Witnesses

The following witnesses gave evidence. Transcripts can be viewed on the inquiry publications page of the Committee’s website.

Monday 5 February 2024

Mikey Erhardt, Policy and Campaigns Officer, Disability Rights UK; Christina McGill, Co-Chair, HoME coalition (Housing Made for Everyone), Director of Social Impact and External Affairs, Habinteg Housing Association; Ms Jacquel Runnalls, Co-opted Lead in Accessibility and Inclusive Design, Royal College of Occupational Therapist’s (RCOT) Specialist Section in HousingQ1–28

Adrian Dobson, Executive Director Professional Knowledge and Standards, Royal Institute of British Architects (RIBA); Mr Timothy Douglas, Head of Policy and Campaigns, Propertymark; Sam Stafford, Planning Director, Home Builders Federation; Victor Chamberlain, Member of the Local Infrastructure & Net Zero Board, Local Government Association (LGA)Q29–59

Monday 18 March 2024

Felicity Buchan MP, Parliamentary Under-Secretary of State (Housing and Homelessness), Department for Levelling Up, Housing and Communities; William Burgon, Director for Regeneration, Housing and Planning, Department for Levelling Up, Housing and Communities; Philip White, Director of Building Safety, Building Safety RegulatorQ60–164


Published written evidence

The following written evidence was received and can be viewed on the inquiry publications page of the Committee’s website.

DPH numbers are generated by the evidence processing system and so may not be complete.

1 Action Disability training and consulting (DPH0006)

2 Anonymised (DPH0005)

3 ANUK/Unipol National Codes of Standards (DPH0014)

4 Blakeway, Richard (Housing Ombudsman, Housing Ombudsman Service; and Housing Ombudsman, Housing Ombudsman Service) (DPH0042)

5 Bristol City Council (DPH0034)

6 Centre for Ageing Better (DPH0038)

7 Chartered Institute of Housing (CIH) (DPH0020)

8 Disability Rights UK; and Greater Manchester Coalition of Disabled People (DPH0015)

9 District Councils Network (DPH0039)

10 Dockerill, Mrs Vanessa (DPH0033)

11 Expert Link (DPH0026)

12 Gloucestershire Health and Social Care NHS Foundation Trust; Gloucestershire County Council and One Gloucestershire Integrated Care System, ICS. (DPH0012)

13 Habinteg Housing Association (DPH0031)

14 Hewitt, Mrs J (Access and Inclusive Environments Specialist, Buro Happold) (DPH0037)

15 Hft (DPH0008)

16 Housing Made for Everyone (HoME) coalition; and Habinteg (DPH0030)

17 Inclusion London (DPH0017)

18 King, Mrs Sharon (DPH0009)

19 Langford, Hannah (DPH0046)

20 Lewis, Samantha (Solicitor, Anthony Gold Solicitors) (DPH0045)

21 Local Government Association (DPH0035)

22 McNeice, Stephen (DPH0041)

23 Midland Heart Limited (DPH0024)

24 Migrant Help (DPH0025)

25 Muscular Dystrophy UK (DPH0027)

26 National Network of Parent Carer Forums (DPH0016)

27 National Residential Landlords Association (DPH0010)

28 Papworth Trust (DPH0028)

29 Perry, Fleur (DPH0019)

30 Propertymark (DPH0001)

31 Publica Group Ltd (Cotswold, Forest of Dean and West Oxfordshire District Councils) (DPH0011)

32 Ramsey, Pat (Bureau Manager, Ipswich Disabled Advice Bureau) (DPH0047)

33 Royal College of Occupational Therapists (DPH0018)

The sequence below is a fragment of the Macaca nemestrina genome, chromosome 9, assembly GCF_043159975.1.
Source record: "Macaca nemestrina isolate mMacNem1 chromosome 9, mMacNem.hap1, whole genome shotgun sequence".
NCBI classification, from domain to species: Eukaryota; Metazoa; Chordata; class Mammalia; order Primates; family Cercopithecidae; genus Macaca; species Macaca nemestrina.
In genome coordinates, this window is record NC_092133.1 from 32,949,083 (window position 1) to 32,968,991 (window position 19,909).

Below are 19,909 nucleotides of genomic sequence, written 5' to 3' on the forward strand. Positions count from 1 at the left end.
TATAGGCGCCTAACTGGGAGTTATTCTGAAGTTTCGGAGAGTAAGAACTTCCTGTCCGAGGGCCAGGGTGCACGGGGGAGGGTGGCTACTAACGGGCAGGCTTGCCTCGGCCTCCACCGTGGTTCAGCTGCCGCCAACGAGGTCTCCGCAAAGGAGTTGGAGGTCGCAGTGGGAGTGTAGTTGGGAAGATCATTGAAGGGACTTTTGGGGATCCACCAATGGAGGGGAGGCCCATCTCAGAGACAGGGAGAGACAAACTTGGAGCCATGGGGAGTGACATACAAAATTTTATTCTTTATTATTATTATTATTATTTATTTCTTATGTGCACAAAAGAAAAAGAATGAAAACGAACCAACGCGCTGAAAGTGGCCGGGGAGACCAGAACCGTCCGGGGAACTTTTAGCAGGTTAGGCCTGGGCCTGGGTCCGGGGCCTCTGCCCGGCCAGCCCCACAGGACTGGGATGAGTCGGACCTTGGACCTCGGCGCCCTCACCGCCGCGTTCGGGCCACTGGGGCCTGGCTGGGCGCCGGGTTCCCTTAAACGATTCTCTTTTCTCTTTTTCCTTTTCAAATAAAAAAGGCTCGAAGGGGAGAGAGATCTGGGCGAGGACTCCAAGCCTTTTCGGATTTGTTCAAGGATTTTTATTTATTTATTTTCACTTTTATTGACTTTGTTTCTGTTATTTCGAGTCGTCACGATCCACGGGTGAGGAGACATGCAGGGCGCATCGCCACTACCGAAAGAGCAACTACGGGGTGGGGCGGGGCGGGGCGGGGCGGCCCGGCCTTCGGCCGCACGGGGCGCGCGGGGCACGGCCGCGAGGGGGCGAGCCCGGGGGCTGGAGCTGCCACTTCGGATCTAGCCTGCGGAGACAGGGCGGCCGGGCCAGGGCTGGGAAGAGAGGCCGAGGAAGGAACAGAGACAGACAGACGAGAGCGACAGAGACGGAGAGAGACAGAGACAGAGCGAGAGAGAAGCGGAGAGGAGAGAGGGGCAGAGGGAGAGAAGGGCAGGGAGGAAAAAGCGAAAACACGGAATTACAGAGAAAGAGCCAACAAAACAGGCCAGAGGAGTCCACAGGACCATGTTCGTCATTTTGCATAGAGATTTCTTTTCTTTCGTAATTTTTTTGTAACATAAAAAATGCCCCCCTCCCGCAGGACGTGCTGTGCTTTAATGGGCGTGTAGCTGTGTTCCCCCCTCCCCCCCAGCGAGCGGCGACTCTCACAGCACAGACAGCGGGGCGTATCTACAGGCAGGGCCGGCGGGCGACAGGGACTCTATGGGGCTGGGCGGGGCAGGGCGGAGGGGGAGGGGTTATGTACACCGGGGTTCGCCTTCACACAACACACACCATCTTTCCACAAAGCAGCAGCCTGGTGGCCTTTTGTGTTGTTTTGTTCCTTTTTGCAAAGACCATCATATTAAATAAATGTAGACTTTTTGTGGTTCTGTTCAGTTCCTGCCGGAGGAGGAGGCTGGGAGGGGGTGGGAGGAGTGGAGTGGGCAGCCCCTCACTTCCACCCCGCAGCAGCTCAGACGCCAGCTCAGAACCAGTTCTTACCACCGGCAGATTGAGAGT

34 Royal College of Occupational Therapists Specialist Section in Housing (DPH0044)

35 Royal College of Occupational Therapists Specialist Section in Housing (DPH0007)

36 Royal Institute of British Architects (RIBA) (DPH0013)

37 Shared Lives Plus; and Homeshare UK (DPH0023)

38 Shelter (DPH0036)

39 The Challenging Behaviour Foundation (DPH0029)

40 The Chartered Institute of Building (CIOB) (DPH0021)

41 Voluntary Organisations Disability Group (VODG) (DPH0040)


List of Reports from the Committee during the current Parliament

All publications from the Committee are available on the publications page of the Committee’s website.

Session 2023–24

Number

Title

Reference

1st

Financial Reporting and Audit in Local Authorities

HC 59

2nd

Council Tax Collection

HC 57

3rd

Financial distress in local authorities

HC 56

4th

Electoral Registration

HC 58

5th

Shared Ownership

HC 61

6th

The Finances and Sustainability of the Social Housing Sector

HC 60

1st Special

Financial Reporting and Audit in Local Authorities: Government Response to the Committee’s First Report

HC 536

2nd Special

The Committee’s Past Recommendations & the Work of Successive UK Governments

HC 797

Session 2022–23

Number

Title

Reference

1st

The regulation of social housing

HC 18

2nd

Long-term funding of adult social care

HC 19

3rd

Exempt Accommodation

HC 21

4th

Draft Strategy and Policy Statement for the Electoral Commission

HC 672

5th

Reforming the Private Rented Sector

HC 624

6th

Funding for Levelling-Up

HC 744

7th

Reforms to national planning policy

HC 1122

8th

Pre-appointment hearing for the role of Local Government and Social Care Ombudsman and Chair of the Commission for Local Administration in England

HC 1819

Session 2021–22

Number

Title

Reference

1st

The future of the planning system in England

HC 38

2nd

Local authority financial sustainability and the section 114 regime

HC 33

3rd

Permitted Development Rights

HC 32

4th

Progress on devolution in England

HC 36

5th

Local government and the path to net zero

HC 34

6th

Supporting our high streets after COVID-19

HC 37

7th

Building Safety: Remediation and Funding